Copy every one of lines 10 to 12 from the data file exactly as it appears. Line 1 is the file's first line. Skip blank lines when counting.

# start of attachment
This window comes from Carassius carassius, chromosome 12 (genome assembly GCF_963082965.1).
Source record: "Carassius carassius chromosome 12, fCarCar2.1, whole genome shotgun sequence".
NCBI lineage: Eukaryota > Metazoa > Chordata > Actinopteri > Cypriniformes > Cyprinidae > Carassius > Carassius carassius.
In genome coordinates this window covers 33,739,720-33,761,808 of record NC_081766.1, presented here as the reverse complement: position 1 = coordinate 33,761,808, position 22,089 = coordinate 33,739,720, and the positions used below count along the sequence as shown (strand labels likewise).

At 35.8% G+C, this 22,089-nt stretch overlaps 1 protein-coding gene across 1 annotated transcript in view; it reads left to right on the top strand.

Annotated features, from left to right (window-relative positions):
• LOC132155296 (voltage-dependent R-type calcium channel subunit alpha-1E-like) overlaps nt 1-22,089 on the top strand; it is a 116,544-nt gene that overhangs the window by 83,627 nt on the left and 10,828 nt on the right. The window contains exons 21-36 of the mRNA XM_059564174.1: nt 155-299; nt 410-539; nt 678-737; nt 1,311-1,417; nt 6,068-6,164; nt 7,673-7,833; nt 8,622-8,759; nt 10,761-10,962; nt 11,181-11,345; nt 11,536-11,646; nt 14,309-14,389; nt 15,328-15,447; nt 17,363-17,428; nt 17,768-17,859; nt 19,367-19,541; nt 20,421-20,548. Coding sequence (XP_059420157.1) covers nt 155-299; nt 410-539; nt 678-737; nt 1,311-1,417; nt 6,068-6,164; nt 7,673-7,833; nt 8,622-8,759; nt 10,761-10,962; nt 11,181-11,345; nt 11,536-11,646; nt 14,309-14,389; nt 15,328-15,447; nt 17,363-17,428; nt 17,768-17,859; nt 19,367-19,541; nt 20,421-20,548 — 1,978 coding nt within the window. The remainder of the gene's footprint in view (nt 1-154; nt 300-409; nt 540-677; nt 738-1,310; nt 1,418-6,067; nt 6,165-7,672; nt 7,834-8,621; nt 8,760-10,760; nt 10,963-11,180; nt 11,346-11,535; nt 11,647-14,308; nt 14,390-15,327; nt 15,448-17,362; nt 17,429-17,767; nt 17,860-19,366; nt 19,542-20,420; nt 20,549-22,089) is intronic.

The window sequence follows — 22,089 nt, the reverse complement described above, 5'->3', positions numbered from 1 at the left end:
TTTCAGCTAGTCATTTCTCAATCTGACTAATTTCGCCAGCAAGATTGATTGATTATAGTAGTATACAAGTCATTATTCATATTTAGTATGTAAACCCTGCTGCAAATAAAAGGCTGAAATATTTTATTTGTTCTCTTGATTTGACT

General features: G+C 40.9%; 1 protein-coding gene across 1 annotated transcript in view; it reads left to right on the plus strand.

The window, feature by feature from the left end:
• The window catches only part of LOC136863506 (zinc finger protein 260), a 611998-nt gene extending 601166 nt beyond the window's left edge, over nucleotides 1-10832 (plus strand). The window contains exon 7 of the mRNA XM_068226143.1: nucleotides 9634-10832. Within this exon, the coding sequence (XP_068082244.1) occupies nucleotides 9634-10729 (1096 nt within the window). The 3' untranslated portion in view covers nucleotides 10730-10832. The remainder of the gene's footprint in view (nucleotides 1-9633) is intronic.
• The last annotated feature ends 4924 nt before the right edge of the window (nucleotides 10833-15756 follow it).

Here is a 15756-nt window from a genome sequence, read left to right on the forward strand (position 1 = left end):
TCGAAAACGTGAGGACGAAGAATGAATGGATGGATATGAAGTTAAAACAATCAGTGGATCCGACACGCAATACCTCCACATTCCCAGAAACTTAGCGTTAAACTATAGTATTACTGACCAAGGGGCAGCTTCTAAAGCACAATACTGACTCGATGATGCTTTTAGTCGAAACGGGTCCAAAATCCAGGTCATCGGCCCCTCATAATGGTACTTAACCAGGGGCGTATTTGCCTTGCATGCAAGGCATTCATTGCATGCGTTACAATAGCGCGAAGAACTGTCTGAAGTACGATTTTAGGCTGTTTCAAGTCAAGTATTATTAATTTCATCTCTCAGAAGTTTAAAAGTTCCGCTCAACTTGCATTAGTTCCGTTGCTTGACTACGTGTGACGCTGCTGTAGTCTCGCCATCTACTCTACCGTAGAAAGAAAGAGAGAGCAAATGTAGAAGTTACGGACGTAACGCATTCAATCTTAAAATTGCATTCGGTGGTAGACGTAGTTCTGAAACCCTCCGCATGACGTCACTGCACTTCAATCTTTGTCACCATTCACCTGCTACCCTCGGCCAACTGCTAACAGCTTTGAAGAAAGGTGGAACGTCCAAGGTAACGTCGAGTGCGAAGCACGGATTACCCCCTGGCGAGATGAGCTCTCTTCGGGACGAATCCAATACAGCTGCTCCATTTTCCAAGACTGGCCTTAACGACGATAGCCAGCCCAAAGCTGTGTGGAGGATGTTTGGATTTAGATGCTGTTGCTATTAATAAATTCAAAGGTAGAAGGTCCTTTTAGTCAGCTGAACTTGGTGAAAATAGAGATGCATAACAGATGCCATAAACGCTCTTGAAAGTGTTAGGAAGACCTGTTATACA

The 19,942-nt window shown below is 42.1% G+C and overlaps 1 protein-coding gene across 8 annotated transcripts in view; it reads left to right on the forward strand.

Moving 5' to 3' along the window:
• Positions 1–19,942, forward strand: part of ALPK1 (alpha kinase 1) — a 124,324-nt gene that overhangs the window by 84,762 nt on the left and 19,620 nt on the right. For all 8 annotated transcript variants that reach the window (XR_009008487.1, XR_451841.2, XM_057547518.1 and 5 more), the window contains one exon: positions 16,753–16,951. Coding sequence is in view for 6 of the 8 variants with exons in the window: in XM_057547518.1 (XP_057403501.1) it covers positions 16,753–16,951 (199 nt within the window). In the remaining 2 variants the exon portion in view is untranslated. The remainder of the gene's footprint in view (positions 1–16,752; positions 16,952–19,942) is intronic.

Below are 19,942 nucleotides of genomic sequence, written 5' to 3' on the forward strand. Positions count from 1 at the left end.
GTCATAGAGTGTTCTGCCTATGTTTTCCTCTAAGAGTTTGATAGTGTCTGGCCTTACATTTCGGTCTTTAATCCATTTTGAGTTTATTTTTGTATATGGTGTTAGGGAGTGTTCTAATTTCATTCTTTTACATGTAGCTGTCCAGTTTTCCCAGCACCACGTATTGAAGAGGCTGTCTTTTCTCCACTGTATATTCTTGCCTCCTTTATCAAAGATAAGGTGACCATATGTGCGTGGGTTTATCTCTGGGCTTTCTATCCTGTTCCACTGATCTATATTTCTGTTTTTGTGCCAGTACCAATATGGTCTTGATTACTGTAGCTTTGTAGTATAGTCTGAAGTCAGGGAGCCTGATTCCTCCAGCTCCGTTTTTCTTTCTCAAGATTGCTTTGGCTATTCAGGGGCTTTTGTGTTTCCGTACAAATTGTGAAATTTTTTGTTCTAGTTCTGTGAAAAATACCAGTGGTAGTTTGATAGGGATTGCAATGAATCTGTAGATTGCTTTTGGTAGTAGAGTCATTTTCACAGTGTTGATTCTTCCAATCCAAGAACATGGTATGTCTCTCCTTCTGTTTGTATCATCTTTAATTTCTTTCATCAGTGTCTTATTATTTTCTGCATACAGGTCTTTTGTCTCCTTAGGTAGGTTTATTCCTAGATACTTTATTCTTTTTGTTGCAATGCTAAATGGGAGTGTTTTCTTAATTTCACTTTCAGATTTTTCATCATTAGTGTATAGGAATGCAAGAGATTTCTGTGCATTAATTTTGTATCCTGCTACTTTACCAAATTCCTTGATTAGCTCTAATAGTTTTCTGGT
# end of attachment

General features: G+C 40.9%; 1 protein-coding gene across 1 annotated transcript in view; it reads left to right on the plus strand.

The window, feature by feature from the left end:
• The window catches only part of LOC136863506 (zinc finger protein 260), a 611998-nt gene extending 601166 nt beyond the window's left edge, over nucleotides 1-10832 (plus strand). The window contains exon 7 of the mRNA XM_068226143.1: nucleotides 9634-10832. Within this exon, the coding sequence (XP_068082244.1) occupies nucleotides 9634-10729 (1096 nt within the window). The 3' untranslated portion in view covers nucleotides 10730-10832. The remainder of the gene's footprint in view (nucleotides 1-9633) is intronic.